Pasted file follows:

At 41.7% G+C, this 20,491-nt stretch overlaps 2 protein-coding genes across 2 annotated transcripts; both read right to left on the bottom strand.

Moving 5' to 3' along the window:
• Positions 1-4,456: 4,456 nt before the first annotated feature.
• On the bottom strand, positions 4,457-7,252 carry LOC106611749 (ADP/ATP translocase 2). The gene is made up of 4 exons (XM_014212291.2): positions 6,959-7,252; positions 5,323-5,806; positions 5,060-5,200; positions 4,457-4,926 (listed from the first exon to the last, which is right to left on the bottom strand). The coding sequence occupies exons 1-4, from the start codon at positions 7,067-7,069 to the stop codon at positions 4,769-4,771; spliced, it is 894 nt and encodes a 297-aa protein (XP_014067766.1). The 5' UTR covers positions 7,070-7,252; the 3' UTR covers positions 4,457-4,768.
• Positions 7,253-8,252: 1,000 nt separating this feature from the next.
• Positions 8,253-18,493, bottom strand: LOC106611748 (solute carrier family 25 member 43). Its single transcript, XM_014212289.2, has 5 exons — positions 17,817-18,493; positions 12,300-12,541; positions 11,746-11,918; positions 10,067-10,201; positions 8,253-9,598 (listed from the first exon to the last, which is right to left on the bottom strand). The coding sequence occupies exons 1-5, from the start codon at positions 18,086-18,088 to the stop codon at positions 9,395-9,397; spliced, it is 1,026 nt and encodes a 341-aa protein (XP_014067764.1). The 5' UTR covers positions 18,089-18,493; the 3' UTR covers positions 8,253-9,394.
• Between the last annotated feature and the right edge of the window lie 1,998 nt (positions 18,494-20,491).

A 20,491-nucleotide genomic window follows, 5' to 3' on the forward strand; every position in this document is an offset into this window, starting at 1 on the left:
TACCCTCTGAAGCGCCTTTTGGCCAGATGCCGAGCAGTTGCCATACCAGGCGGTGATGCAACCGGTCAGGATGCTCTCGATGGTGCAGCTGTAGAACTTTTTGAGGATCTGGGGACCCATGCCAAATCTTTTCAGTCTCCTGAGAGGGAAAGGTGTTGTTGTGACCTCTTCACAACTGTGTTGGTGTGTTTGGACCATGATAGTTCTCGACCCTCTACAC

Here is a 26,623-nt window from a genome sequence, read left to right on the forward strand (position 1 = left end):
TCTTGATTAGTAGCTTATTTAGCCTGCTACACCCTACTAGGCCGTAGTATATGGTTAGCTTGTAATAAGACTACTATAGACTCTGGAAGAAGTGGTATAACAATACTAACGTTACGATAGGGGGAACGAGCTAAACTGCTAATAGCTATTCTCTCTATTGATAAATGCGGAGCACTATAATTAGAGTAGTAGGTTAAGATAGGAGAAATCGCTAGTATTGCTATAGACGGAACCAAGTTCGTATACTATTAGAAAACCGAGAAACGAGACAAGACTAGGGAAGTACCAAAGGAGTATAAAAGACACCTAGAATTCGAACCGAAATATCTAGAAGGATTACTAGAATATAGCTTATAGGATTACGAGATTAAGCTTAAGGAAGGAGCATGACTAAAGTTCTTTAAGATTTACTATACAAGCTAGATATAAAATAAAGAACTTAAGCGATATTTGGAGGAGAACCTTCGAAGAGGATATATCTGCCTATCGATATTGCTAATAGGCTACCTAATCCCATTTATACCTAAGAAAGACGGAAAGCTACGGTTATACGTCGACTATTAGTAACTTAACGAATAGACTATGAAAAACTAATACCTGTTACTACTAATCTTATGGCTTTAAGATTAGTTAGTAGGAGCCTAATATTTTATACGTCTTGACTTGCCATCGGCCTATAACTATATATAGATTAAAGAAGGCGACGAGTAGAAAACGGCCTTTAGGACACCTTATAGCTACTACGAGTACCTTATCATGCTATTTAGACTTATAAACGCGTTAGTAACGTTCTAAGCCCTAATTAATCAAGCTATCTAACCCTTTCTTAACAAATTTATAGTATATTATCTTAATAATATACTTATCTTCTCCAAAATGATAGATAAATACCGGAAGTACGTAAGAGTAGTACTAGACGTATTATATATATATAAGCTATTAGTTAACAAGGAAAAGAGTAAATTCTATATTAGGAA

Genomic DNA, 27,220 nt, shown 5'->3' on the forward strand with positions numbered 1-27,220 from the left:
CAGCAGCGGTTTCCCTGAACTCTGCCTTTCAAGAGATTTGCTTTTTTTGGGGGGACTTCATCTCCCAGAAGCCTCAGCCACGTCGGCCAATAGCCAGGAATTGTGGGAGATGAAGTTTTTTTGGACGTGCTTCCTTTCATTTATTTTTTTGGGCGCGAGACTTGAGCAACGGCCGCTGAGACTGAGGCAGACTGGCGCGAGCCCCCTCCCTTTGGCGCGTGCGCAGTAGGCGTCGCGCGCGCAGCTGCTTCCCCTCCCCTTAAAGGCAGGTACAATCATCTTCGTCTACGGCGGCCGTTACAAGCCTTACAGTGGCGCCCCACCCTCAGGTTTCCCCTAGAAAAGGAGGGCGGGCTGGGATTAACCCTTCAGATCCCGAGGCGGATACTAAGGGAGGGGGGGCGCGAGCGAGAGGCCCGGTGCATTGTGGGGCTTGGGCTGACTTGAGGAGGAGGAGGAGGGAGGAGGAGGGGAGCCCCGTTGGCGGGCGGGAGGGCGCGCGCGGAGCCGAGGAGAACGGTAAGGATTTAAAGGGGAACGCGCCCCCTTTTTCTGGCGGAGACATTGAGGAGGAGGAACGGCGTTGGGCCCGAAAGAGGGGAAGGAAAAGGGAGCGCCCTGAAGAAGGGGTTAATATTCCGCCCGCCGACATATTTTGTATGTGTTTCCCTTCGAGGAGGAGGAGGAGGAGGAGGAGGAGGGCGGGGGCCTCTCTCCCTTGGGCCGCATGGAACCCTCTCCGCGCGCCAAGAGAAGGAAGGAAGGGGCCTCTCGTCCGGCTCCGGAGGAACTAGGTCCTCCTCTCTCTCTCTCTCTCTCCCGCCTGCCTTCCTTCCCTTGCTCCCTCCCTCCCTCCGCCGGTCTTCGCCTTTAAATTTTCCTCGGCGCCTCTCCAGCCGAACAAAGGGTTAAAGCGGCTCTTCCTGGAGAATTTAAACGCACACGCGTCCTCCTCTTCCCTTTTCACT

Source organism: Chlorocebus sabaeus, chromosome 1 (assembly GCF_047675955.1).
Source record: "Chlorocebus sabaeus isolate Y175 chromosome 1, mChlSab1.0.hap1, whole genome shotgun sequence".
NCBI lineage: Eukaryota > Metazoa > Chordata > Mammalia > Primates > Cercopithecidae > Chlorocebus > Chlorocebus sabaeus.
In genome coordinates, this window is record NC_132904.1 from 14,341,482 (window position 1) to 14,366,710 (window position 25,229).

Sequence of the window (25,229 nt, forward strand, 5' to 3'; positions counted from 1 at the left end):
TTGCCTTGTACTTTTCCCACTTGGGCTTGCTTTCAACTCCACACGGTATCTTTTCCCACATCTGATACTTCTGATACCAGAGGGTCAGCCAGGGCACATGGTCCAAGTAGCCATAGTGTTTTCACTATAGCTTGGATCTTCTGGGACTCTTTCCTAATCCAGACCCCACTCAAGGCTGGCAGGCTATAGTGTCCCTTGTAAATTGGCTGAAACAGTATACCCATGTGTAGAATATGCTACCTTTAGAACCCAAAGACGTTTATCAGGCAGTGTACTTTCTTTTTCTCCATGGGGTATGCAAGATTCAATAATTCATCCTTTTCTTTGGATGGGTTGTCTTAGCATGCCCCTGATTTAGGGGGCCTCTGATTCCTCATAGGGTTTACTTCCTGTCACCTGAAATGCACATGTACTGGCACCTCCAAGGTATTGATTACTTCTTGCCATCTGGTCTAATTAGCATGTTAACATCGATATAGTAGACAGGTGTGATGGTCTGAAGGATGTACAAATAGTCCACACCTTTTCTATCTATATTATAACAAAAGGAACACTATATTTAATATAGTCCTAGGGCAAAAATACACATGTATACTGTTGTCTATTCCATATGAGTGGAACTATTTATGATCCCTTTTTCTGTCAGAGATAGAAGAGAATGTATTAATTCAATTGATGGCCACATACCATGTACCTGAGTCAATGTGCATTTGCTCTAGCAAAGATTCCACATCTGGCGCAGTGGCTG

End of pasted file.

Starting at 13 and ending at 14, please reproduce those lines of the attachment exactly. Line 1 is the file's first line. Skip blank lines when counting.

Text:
CAGCAGCGGTTTCCCTGAACTCTGCCTTTCAAGAGATTTGCTTTTTTTGGGGGGACTTCATCTCCCAGAAGCCTCAGCCACGTCGGCCAATAGCCAGGAATTGTGGGAGATGAAGTTTTTTTGGACGTGCTTCCTTTCATTTATTTTTTTGGGCGCGAGACTTGAGCAACGGCCGCTGAGACTGAGGCAGACTGGCGCGAGCCCCCTCCCTTTGGCGCGTGCGCAGTAGGCGTCGCGCGCGCAGCTGCTTCCCCTCCCCTTAAAGGCAGGTACAATCATCTTCGTCTACGGCGGCCGTTACAAGCCTTACAGTGGCGCCCCACCCTCAGGTTTCCCCTAGAAAAGGAGGGCGGGCTGGGATTAACCCTTCAGATCCCGAGGCGGATACTAAGGGAGGGGGGGCGCGAGCGAGAGGCCCGGTGCATTGTGGGGCTTGGGCTGACTTGAGGAGGAGGAGGAGGGAGGAGGAGGGGAGCCCCGTTGGCGGGCGGGAGGGCGCGCGCGGAGCCGAGGAGAACGGTAAGGATTTAAAGGGGAACGCGCCCCCTTTTTCTGGCGGAGACATTGAGGAGGAGGAACGGCGTTGGGCCCGAAAGAGGGGAAGGAAAAGGGAGCGCCCTGAAGAAGGGGTTAATATTCCGCCCGCCGACATATTTTGTATGTGTTTCCCTTCGAGGAGGAGGAGGAGGAGGAGGAGGAGGGCGGGGGCCTCTCTCCCTTGGGCCGCATGGAACCCTCTCCGCGCGCCAAGAGAAGGAAGGAAGGGGCCTCTCGTCCGGCTCCGGAGGAACTAGGTCCTCCTCTCTCTCTCTCTCTCTCCCGCCTGCCTTCCTTCCCTTGCTCCCTCCCTCCCTCCGCCGGTCTTCGCCTTTAAATTTTCCTCGGCGCCTCTCCAGCCGAACAAAGGGTTAAAGCGGCTCTTCCTGGAGAATTTAAACGCACACGCGTCCTCCTCTTCCCTTTTCACT

Source organism: Chlorocebus sabaeus, chromosome 1 (assembly GCF_047675955.1).